Tomra Sorting launches deep learning - based add-on for Autosort machines at Ecomondo 2019
TOMRA Sorting Recycling has launched ‘GAIN’, a deep learning-based sorting technology to further enhance the performance of its industry-leading sensor-based sorting machines. The new technology delivers advanced accuracy of complex sorting tasks at high throughput rates and is available as an add-on option for TOMRA SORTING’s AUTOSORT machines.
Using sensor data to classify objects – and without compromising the throughput speed of the AUTOSORT – GAIN facilitates the sorting of objects which previously couldn’t be separated to the required high purity levels.
TOMRA’s GAIN technology was officially launched in early November at Ecomondo 2019, the leading European circular economy event which took place in Rimini, Italy. By eliminating waste and reusing limited natural resources, technologies such as TOMRA’s sorting solutions will play an essential role in achieving a truly circular economy.
Brian Gist, Head of TOMRA Sorting UK, comments: “By introducing deep learning to our sorting technologies, TOMRA is adding further sophistication and effectiveness to our market-leading AUTOSORT sorting machines. The GAIN technology will also help sorting machines adapt to new waste streams, which will be increasingly important as we move towards a circular economy.”
Enhanced sorting through deep learning algorithms
Deep learning, as a method of artificial intelligence (AI), enables computers to imitate human learning. Humans make associations between what they have seen previously and what they are seeing now to identify various objects or materials. Machines are taught to do the same, but much faster. TOMRA machines have deployed artificial intelligence since the early days of sorting, but the technology has continually evolved and now GAIN technology takes it to a new level with algorithms from the field of deep learning.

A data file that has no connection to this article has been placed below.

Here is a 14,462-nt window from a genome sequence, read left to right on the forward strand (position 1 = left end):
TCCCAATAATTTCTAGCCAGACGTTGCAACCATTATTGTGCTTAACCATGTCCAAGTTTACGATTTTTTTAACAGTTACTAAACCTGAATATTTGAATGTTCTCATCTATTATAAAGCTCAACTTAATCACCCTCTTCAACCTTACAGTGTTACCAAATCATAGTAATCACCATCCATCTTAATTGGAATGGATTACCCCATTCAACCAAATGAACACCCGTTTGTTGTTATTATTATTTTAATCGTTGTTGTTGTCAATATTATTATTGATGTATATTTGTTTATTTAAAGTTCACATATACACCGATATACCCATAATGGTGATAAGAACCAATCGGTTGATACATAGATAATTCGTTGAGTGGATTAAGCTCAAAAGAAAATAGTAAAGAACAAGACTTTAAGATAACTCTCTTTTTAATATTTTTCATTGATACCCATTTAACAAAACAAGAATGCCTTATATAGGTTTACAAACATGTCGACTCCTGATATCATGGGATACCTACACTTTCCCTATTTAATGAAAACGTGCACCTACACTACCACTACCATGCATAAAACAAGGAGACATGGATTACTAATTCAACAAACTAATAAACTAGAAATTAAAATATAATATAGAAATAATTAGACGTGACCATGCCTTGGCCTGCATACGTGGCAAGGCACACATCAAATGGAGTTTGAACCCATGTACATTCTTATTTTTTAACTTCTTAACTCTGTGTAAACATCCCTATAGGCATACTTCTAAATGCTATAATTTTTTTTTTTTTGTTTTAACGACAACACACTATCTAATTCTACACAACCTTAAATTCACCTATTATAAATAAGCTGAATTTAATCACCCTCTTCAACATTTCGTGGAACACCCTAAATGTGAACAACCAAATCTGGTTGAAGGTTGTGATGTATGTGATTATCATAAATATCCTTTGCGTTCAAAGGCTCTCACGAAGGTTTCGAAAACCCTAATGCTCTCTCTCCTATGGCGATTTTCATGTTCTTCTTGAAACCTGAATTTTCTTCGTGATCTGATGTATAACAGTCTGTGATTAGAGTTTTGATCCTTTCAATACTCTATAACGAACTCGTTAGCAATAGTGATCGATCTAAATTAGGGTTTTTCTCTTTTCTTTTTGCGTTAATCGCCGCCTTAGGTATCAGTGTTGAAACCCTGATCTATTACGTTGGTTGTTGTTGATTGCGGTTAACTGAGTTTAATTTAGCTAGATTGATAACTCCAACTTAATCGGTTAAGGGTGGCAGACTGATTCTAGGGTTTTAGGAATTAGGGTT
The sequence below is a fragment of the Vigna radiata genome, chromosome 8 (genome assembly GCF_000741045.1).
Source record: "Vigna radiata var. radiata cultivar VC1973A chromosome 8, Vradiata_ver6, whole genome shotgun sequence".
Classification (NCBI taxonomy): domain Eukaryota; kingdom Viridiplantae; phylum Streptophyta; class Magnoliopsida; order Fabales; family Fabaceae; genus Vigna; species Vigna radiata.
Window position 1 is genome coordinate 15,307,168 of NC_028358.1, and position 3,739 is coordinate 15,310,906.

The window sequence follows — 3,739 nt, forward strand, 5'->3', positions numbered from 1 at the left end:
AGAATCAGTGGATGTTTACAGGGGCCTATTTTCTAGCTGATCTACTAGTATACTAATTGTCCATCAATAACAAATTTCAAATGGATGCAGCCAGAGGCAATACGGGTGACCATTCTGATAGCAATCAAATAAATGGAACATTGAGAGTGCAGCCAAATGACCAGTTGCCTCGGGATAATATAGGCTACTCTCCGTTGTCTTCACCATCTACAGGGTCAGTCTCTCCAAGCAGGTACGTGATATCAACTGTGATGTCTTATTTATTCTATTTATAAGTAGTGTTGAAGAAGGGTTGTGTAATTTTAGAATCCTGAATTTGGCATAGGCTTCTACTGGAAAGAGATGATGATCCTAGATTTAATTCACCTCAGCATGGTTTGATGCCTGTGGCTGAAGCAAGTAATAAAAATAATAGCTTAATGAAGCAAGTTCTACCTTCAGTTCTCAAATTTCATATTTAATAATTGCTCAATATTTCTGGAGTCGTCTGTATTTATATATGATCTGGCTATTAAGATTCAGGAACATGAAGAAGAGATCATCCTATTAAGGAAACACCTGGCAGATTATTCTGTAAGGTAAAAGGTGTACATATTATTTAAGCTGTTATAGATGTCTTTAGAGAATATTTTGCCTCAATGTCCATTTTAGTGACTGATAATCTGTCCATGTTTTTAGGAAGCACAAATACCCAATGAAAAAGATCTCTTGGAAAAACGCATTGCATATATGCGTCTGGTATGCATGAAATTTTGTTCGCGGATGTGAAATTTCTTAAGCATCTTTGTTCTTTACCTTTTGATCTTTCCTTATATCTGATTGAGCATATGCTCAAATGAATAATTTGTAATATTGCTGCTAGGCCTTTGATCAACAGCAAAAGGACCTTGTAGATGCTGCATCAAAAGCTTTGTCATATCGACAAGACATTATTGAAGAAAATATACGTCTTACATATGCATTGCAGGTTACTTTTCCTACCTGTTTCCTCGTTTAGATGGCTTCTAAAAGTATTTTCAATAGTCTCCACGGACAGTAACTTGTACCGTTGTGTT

Whereas in classical machine learning, an expert provides the algorithm with only the most useful data it requires to enable it to separate different materials, in deep learning, the algorithm can be trained using the raw data (e.g. thousands of images) to identify material that needs to be separated during the sorting process. By mimicking the activity of large numbers of layers of neurons in the human brain, it can be trained to undertake complex tasks such as detecting and classifying objects. During machine training, GAIN learns how to connect the artificial neurons to classify objects.
Addressing the challenge of sorting silicon sealant cartridges
The first version of TOMRA’s GAIN technology has been specifically developed to target and remove PE silicon sealant cartridges from a polyethylene (PE) stream by using camera information. These cartridges have to be separated and removed from the PE stream in order to ensure the highest purity levels. This sorting task has, until now, not been possible because TOMRA’s AUTOSORT units had difficulties in distinguishing the cartridges from the rest of the target PE material. Instead, this task is currently performed by humans at hand-picking stations at the end of the sorting line. However, the latest deep-learning techniques in TOMRA’s GAIN technology can be used to detect silicon cartridges with an accuracy close to or even higher than that of hand pickers.
Using deep learning algorithms to detect common forms of silicon cartridges, even deformed or partly destroyed ones, GAIN can also detect smaller double-cartridges which are mainly used for two-component adhesives, as well as deformed or partly destroyed cartridges. As the machines use air jets to separate materials, they can even sort clusters of cartridges, a task that even the fastest-picking robot arms available on the market today would struggle to achieve.
The technology has been trained for this task using thousands of images. With two stages in a sequence, GAIN achieves an overall ejection rate of 99% of the silicon sealant cartridges. In the first stage, the material is separated into non-PE, including PE-silicon cartridges and PE. The PE material is then made even cleaner during the second stage.
Brian Gist adds: “There is certainly a lot of interest in how deep learning algorithms could be used to improve operational performance and to provide solutions for certain sorting tasks which have, to date, relied on manual sorting because humans’ pattern recognition has historically been better than that of machines. There are many UK MRFs where mundane and dirty sorting tasks are still undertaken manually by hand pickers. These tasks could instead be undertaken much more efficiently by sensor-based sorting machines which incorporate deep learning algorithms. Moreover, there are tasks where the pattern recognition of a human can solve the task, but the objects’ size and the number of objects is too high to be removed manually in an efficient way. In the future, these tasks are very likely to be solved by machines based on deep learning algorithms.”